From PathfinderWiki
Sajan, iconic monk.
Region Any
Races Any
Alignment [1]
Iconic character Sajan
Images of monks

Source: Core Rulebook (First Edition), pg(s). 56–60 (1E)
Core Rulebook (Second Edition), pg(s). 154–165 (2E)
Monks test one another.

The monk seeks perfection in all things, including themselves: body and mind. Monks tend to keep a clear head, mediating and contemplating the meaning of existence, but when danger comes they are able to utilize their body as a deadly weapon, instantly unleashing a flurry of blows.[2]

The warrior monk of Golarion is a recent addition to the lives of the peoples of the Inner Sea region. The combination of religious devotion, self-perfection, and martial combat is an import from the far regions of Vudra and Tian Xia. Monks are perhaps the rarest class in Golarion, outnumbered even by the elite paladins.[3]

Monks more commonly learn from wandering masters—those who have seceded from their school, or have been sent to spread their teachings to the outside world. Each master carries with them a retinue of loyal apprentices—potential monks that learn habits of body and mind from their elder.[3]


In the Inner Sea region, the most notable and numerous monastic schools can be found on the island nations of Hermea and Jalmeray. These are likely the only places in the Inner Sea where one can find more than a handful of monks in one place. The regions surrounding the Crown of the World, being a frequent route of crossing from Tian, also have their share of monks who often stop to take on apprentices.[3]

Avistan and Garund, despite their fame for monastic traditions, have been slow to adapt to this new way of life and still produce very few warrior monks from a select group of schools. Each monk school represents a specific way of life—a set of principles, practices, and philosophies, that combine with a unique fighting style to distinguish a practicing monk from his peers.[3]

In Osirion, the mountain monastery of Tar Kuata houses monks and scholars of Irori as well as an order of elite dwarven martial artists called the Ouat.[4]

Monks from all over the world flock to Jalmeray to hone their bodies and minds, following esoteric traditions handed down in antiquity by otherworldly spirits.[5] There they can learn martial arts in the greatest of Jalmeray's many monastic orders known collectively as the Houses of Perfection.[6]

Finally, temples of Irori found throughout the Inner Sea region have begun training monks to help spread the worship of their god.[7]


Any race might be inclined to the life of a monk. The orders are so small that the chances of finding any given race are almost equal. The lawful races have a natural disposition to the demands of monastic life, whereas the more chaotic races such as orcs are not likely to find the life tolerable.[citation needed]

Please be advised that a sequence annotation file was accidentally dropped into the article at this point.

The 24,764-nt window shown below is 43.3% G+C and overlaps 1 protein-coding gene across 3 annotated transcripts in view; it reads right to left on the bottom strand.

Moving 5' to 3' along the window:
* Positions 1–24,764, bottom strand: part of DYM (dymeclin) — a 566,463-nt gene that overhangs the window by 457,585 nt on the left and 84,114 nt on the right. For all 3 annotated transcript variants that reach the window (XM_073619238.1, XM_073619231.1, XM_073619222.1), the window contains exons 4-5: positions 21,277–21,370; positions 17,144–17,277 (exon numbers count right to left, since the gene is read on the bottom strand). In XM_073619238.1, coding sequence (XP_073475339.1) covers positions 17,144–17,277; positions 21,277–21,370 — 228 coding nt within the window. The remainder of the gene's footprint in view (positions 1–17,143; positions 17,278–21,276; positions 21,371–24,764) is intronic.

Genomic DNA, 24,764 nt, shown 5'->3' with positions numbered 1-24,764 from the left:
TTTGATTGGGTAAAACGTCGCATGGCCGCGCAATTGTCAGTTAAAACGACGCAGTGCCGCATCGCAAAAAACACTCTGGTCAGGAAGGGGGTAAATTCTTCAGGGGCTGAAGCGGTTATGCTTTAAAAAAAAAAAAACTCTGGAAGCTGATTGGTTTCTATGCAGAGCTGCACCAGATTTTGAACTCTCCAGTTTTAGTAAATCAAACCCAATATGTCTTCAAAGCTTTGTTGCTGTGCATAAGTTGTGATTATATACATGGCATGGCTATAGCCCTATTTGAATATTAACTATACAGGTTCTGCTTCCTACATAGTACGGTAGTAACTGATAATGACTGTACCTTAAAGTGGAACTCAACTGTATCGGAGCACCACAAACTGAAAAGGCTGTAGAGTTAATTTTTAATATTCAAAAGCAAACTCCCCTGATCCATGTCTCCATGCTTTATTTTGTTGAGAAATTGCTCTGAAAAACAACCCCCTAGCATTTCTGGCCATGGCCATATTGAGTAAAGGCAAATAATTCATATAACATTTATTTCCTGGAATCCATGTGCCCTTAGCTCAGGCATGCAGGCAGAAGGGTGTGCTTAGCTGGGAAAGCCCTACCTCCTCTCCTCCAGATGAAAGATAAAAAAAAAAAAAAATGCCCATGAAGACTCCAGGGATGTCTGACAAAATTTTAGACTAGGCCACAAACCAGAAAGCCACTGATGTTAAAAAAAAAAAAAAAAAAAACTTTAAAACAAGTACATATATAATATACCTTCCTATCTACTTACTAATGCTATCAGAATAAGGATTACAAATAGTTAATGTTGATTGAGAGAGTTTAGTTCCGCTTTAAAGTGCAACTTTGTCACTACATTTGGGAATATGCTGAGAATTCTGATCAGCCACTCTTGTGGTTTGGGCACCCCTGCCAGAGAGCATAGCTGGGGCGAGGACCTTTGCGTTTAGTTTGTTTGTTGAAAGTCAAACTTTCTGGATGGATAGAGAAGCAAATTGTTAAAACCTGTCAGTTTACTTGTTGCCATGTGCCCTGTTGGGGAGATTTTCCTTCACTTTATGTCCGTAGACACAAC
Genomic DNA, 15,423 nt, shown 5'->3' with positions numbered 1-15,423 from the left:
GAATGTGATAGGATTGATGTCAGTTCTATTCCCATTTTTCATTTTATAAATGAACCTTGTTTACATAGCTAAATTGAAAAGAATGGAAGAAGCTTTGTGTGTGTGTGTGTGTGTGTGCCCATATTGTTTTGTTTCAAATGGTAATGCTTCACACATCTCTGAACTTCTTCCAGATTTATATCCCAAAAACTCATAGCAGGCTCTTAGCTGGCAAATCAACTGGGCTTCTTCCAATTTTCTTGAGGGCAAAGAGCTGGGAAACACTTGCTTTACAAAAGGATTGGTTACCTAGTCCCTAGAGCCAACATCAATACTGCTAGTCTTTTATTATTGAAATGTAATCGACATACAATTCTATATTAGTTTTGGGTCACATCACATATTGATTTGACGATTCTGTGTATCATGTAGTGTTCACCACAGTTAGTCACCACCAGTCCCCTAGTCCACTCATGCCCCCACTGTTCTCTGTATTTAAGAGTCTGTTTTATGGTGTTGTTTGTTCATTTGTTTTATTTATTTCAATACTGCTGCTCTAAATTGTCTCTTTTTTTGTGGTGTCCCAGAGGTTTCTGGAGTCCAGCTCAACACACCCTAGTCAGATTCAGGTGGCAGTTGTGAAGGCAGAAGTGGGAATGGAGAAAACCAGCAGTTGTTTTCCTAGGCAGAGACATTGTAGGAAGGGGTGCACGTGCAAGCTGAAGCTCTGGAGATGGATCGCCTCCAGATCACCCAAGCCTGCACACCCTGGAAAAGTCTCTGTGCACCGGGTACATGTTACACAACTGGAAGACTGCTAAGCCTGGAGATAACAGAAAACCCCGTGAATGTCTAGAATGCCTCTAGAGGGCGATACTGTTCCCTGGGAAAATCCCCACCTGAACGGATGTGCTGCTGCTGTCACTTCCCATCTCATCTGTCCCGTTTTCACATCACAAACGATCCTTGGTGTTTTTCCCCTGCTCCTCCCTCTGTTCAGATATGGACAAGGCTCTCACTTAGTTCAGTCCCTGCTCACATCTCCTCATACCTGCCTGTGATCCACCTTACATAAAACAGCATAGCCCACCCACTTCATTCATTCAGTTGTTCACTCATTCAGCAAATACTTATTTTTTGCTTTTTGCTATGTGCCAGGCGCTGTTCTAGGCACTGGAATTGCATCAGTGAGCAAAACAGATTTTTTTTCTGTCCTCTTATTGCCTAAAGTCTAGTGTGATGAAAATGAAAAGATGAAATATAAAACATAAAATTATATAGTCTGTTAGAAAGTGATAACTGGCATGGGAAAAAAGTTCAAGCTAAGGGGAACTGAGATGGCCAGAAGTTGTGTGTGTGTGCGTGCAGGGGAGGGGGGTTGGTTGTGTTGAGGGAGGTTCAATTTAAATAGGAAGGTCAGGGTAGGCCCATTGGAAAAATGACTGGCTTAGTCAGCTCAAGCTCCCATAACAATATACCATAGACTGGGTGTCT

There are no restrictions on the race of a monk, but dwarf, halfling, lizardfolk, duskwalker, tiefling, android, suli, strix and grippli adventurers often become monks.


Irori, the god of perfection, is a willing patron of monastic traditions. Those who seek physical and mental perfection are often drawn to his church, and may find their way into a monastery in the process. Likewise, those drawn to the martial traditions find Irori a useful deity in their pursuits, and this in turn might lead them to pursue the art of the monk.[8]

There are many monks who look inward for guidance, rather than outward, and choose not to worship any deities whatsoever.[9]


Monks[10] adhere to a set of rules and precepts that often govern their behavior, dress, or diet, and which is dictated by their governing philosophy or school of thought. Those who lose faith, or give up their principles retain the skills and supernatural abilities they have learned, but can no longer increase these abilities. This makes them different from classes whose powers are bestowed upon them by a divine entity (such as paladins), who lose all but their martial skills when they betray their code.[11][12]


  1. In Pathfinder First Edition, monks were restricted to lawful alignments.
  2. Logan Bonner et al. (2019). Pathfinder Core Rulebook, p. 69. Paizo Inc. ISBN 978-1-64078-168-9
  3. 3.0 3.1 3.2 3.3 Erik Mona and Jason Bulmahn. (2008). Gazetteer, p. 10. Paizo Publishing, LLC. ISBN 978-1-60125-077-3
  4. Tanya DePass, James Jacobs, Lyz Liddell, et al. (2019). World Guide, p. 50. Paizo Inc. ISBN 978-1-64078-172-6
  5. Tanya DePass, James Jacobs, Lyz Liddell, et al. (2019). World Guide, p. 74. Paizo Inc. ISBN 978-1-64078-172-6
  6. Dennis Baker, Jesse Benner, John Compton, and Thurston Hillman. (2014). Inner Sea Combat, p. 3. Paizo Inc. ISBN 978-1-60125-598-3
  7. James Jacobs et al. (2011). The Inner Sea World Guide, p. 274. Paizo Publishing, LLC. ISBN 978-1-60125-269-2
  8. James Jacobs et al. (2011). The Inner Sea World Guide, p. 222. Paizo Publishing, LLC. ISBN 978-1-60125-269-2
  9. Sean K Reynolds. (2008). Gods and Magic, p. 101. Paizo Publishing, LLC. ISBN 978-1-60125-139-8
  10. This section is true only for Pathfinder First Edition.
  11. Jason Bulmahn et al. (2009). Pathfinder RPG Core Rulebook (1E), p. 56–60. Paizo Publishing, LLC. ISBN 978-1-60125-150-3
  12. Jason Bulmahn et al. (2009). Pathfinder RPG Core Rulebook (1E), p. 64. Paizo Publishing, LLC. ISBN 978-1-60125-150-3